Plans Aren’t Concrete, But Coignet Building Is Ready For a New Chapter

Gowanus's odd, appealing Coignet building.

Gowanus’s odd, appealing Coignet building.

The Coignet building—a classical structure executed in concrete at 360 Third Avenue in Gowanus—has had a strange allure since the day it was completed in 1873. An elegant mansion in the midst of an industrial zone, it served as both an office building and an advertisement for the material being manufactured in the factory complex behind it, deftly melding disparate elements in a fashion that passerby have long found beguiling.

But the building has languished, empty and deteriorating, for decades. Located on the edge of a vast lot that will soon be occupied by a Whole Foods, it is the lone remnant of the industrial landscape it once anchored. Now, there is a possibility that it may finally be restored and occupied, presiding not just over the neighborhood’s past, but playing a role in its future as well. The building’s owner—Richard Kowalski—has put the mansion on the market with Massey Knakal (a development first spotted by the blog Pardon Me for Asking).

Mr. Kowalski sold the lot to Whole Foods in 2005, but held onto the landmarked building, extracting a promise from Whole Foods to restore the building’s exterior (the interior also needs to be gut renovated). It was a strange compromise. Without it, the structure would more than likely have continued to deteriorate (and Whole Foods has since replaced the roof), but the buffer of approximately five feet on the two non-corner sides mean that the building will be dwarfed by the supermarket. It is also unclear why Whole Foods, given that the company is responsible for expensive exterior work, didn’t buy the building along with the rest of the lot.

The owner is looking to lease or sell the building, but prefers to secure a long-term lease, according to Massey Knakal broker James Singleton, who has the listing with SVP of sales Kenneth Freeman. The lot is zoned light industrial and provides 2,000-square feet above ground as well as a 1,000-square-foot cellar (while cellars are not usually counted in a building’s square footage, Mr. Singleton said that this one has windows and nine-and-a-half foot ceilings and is thus usable space). The tenant and/or owner would be responsible for making all necessary repairs to the building’s interior.

There is no list price, just a request for proposals, and Mr. Singleton suggested that the owner will only sell for a persuasive offer—i.e., more than $3 million. As for leasing, he told The Observer that an offer of $30 a square foot, which included the cellar space, was rejected by the owner. In other words, the owner wants to get more than $7,500 a month for the building.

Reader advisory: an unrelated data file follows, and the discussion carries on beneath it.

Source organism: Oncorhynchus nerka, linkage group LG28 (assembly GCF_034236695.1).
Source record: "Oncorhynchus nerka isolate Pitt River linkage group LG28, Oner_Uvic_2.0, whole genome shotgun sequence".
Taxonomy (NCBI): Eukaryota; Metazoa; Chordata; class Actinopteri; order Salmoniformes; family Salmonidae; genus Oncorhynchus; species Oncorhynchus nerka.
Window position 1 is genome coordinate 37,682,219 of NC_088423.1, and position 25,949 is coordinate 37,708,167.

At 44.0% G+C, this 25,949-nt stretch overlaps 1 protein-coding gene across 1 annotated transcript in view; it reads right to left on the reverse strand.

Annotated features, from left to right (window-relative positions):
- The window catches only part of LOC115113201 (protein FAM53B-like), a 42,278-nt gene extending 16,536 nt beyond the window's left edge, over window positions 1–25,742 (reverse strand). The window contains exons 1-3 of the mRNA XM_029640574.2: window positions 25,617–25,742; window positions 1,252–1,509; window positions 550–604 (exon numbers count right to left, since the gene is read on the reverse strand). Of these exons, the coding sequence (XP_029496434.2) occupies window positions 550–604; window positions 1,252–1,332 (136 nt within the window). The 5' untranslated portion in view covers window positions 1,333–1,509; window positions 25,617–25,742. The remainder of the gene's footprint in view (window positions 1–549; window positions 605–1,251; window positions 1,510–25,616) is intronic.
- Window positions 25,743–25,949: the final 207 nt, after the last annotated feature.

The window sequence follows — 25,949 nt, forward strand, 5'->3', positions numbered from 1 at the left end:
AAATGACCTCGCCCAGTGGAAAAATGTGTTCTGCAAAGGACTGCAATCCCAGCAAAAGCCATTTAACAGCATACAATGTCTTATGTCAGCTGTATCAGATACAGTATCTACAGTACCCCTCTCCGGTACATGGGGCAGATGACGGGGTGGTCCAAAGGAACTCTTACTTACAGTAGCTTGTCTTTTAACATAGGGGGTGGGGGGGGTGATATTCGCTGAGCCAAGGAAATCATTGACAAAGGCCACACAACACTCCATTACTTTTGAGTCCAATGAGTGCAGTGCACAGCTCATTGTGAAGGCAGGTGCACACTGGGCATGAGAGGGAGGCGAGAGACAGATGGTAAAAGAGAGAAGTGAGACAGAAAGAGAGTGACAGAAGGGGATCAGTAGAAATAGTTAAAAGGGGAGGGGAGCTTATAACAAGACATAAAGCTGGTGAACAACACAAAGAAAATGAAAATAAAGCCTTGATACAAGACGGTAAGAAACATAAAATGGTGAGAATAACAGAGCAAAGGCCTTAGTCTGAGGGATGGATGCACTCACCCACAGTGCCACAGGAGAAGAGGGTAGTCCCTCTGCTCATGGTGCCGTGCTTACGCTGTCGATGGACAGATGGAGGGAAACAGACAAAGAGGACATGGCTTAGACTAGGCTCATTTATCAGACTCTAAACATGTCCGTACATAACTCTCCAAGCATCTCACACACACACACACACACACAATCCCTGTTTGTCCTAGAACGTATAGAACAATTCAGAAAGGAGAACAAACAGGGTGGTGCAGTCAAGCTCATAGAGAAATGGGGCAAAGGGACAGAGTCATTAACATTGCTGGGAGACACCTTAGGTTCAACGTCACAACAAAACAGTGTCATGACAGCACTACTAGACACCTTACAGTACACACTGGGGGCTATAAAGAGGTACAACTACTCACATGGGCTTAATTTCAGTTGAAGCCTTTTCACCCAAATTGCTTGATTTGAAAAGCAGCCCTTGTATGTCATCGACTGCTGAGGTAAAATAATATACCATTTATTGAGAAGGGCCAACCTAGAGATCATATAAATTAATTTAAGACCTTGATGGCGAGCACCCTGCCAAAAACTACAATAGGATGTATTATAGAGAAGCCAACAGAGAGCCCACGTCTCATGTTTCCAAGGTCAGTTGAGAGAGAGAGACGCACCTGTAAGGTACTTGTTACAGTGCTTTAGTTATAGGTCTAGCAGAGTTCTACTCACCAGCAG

Mr. Singleton said that he and Mr. Freeman have been fielding calls from interested parties since the listing went live. Located in a the middle of a thoroughfare undergoing a somewhat reluctant renaissance, the neighborhood that was best known as a Superfund site for many years is now attracting twee boutiques, specialty bars and foodies who flock to slurp down oysters at Littleneck Clam Shack.

The Coignet building is made of  Beton Coignet, a type of concrete patented in France during the 1850s. It originally housed the offices of the New York and Long Island Coignet Stone Company. Building components could be prefabricated using molds, making it much cheaper than carved stone (not unlike Forest City Ratner’s modular towers at Atlantic Yards.) While its exterior was mucked up years ago with faux brickwork, the building maintains a massive, poured-in-place concrete foundation as well as reinforced concrete floors. The property also includes a 750 sq. ft. dock space on the Gowanus Canal next to the 3rd Avenue bridge.

After the stone company left, the building housed the Brooklyn Improvement Company. But even when in use, the building always maintained a romantically forlorn air. As architecture critic Lewis Mumford wrote in 1952:  “In the midst of this emptiness, the Brooklyn Improvement Company, whatever that may be, occupies a classic stucco mansion, standing at the corner of Third Street and Third Avenue in ironic solitude – or should we say hopeful anticipation.”

Hopeful anticipation is a good way to describe the building’s current mood. If anyone is willing to pay a price that can please Mr. Kowalski, then 360 Third Avenue will once again have an occupant. In any event, it will soon have a neighbor—Whole Foods is poised to open this fall.